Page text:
social networks cannot be required to monitor and filter their users’ communications to prevent copyright infringement of music and movies. The European Court of Justice (ECJ) found that imposing a broad filtering obligation on social networks would require active monitoring of users’ files in violation of EU law and could undermine citizens’ freedom of expression.

The ECJ found that forcing an ISP to install a filtering system that would identify and prevent its users from making available any potentially copyright infringing files would require “active observation” of the ISP’s users. Implementing such a system would fall afoul of the key principle in Article 15 of the EU e-Commerce Directive, which prohibits EU member states from imposing a general obligation on ISPs and hosting services to monitor information they transmit or store, or to actively seek facts or circumstances that indicate illegal activity.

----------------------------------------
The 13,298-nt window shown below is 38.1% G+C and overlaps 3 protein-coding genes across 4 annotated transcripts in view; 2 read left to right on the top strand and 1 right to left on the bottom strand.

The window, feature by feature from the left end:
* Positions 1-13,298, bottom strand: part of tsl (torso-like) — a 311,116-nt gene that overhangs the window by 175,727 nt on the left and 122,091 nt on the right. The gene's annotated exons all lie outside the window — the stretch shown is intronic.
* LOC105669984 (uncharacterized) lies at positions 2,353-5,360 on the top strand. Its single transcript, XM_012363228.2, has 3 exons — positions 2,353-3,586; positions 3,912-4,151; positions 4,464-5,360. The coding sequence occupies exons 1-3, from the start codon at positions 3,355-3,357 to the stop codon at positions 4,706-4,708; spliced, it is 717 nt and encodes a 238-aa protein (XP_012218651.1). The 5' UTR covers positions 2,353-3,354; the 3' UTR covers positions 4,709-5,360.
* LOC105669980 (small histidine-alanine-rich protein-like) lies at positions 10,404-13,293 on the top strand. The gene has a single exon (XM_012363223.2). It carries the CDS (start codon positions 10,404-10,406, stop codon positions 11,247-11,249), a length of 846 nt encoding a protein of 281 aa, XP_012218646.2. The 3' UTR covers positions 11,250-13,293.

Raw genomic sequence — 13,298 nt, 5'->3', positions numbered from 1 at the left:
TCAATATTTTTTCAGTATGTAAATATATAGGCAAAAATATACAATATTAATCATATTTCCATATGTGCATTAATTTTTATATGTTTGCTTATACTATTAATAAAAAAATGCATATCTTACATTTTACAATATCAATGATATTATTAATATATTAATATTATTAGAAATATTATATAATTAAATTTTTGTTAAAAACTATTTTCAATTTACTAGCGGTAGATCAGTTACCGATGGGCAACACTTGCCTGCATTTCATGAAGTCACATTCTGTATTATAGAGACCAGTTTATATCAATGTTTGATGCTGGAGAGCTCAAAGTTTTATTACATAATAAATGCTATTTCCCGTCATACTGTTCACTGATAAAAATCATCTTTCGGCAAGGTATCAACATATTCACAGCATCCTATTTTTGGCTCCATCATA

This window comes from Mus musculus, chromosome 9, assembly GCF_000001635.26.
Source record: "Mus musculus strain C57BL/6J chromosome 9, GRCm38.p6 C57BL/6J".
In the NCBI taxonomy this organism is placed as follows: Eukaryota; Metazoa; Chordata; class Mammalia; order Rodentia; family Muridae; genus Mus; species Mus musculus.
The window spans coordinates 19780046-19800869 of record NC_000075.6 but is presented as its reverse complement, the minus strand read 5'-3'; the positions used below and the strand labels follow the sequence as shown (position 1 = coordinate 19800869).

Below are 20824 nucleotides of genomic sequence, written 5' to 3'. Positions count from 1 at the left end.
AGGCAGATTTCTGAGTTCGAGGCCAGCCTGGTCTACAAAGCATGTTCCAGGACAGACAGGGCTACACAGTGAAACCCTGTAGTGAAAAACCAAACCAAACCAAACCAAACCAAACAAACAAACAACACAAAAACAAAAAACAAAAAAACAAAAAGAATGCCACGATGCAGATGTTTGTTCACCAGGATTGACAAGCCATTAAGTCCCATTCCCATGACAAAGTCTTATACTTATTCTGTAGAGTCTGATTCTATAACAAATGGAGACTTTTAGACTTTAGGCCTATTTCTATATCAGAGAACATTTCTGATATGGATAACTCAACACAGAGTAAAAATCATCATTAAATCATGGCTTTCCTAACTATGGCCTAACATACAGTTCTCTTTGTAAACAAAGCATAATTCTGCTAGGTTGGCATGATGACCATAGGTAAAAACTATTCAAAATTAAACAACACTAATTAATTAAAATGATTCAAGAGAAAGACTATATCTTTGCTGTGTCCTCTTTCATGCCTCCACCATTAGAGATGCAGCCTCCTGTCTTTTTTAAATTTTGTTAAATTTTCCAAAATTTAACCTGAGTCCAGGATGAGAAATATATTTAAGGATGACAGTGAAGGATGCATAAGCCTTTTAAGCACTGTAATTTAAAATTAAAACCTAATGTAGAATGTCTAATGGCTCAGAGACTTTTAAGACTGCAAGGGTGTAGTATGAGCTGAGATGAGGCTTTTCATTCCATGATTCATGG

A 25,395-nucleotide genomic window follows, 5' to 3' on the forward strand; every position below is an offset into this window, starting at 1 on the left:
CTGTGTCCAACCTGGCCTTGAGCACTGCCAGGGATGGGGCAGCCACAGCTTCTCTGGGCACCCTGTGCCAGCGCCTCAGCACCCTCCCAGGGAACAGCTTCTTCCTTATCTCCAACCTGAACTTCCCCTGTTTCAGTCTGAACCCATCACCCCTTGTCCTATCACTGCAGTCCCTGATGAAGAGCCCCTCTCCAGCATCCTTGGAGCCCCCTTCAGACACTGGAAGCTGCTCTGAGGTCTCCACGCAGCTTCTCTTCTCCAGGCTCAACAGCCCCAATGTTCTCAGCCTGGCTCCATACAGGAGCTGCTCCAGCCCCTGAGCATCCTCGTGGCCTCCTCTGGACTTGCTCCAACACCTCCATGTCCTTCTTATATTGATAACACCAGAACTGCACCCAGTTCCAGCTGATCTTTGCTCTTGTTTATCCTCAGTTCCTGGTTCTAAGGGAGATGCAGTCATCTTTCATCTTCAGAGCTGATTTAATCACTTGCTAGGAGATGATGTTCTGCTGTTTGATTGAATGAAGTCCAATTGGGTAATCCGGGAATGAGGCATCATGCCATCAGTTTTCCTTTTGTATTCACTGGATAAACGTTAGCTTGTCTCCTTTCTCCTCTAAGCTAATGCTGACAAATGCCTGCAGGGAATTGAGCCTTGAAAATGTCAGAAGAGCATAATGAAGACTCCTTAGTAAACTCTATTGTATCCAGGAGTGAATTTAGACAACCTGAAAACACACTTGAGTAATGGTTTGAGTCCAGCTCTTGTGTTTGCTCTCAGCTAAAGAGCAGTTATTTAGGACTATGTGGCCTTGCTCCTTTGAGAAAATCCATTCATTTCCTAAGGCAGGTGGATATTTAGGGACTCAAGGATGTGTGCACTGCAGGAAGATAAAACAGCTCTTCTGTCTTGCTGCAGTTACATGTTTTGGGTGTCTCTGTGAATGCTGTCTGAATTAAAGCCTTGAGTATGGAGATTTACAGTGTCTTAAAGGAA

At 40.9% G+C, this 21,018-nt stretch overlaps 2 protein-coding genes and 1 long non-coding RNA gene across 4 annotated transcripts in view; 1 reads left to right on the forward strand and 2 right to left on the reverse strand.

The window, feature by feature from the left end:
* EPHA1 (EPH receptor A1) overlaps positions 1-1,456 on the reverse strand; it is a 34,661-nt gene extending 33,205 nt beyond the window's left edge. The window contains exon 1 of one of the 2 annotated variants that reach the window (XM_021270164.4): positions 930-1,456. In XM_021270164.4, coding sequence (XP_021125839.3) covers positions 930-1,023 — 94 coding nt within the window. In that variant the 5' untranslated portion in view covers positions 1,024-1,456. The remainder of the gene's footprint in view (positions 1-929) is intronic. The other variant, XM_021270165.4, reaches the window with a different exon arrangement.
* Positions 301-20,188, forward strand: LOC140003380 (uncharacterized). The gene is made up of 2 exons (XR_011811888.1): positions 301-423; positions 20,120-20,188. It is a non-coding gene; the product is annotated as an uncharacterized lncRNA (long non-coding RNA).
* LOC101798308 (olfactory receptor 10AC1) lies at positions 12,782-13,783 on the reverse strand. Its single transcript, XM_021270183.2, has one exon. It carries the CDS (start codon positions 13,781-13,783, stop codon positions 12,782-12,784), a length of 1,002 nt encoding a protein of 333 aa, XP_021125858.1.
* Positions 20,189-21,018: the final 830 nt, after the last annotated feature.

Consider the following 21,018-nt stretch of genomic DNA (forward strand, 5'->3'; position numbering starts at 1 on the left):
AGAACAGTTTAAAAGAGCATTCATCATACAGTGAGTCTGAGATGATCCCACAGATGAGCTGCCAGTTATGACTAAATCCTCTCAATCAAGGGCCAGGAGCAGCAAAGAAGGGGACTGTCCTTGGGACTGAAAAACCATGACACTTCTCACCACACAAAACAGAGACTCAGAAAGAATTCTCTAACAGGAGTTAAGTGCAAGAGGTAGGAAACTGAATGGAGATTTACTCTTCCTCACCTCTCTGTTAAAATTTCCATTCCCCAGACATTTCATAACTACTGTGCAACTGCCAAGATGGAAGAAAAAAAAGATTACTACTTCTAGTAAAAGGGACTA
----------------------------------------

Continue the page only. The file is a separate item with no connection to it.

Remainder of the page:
The EFF note that the dreadfully-nigh ACTA, a wide-ranging treaty that will force laws on us in a backroom-dealing way that bypasses democracy, also seeks to make Article 15 meaningless. Will the ECJ decision affect at all the approaching behemoth? Or will our governments, all round the world, continue to obey the dictates of commerce rather than the wishes of their electorates? I think I know the answer already; but your Comments are, again, truly welcome.

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Information Age or Dark Ages?

January 30, 2012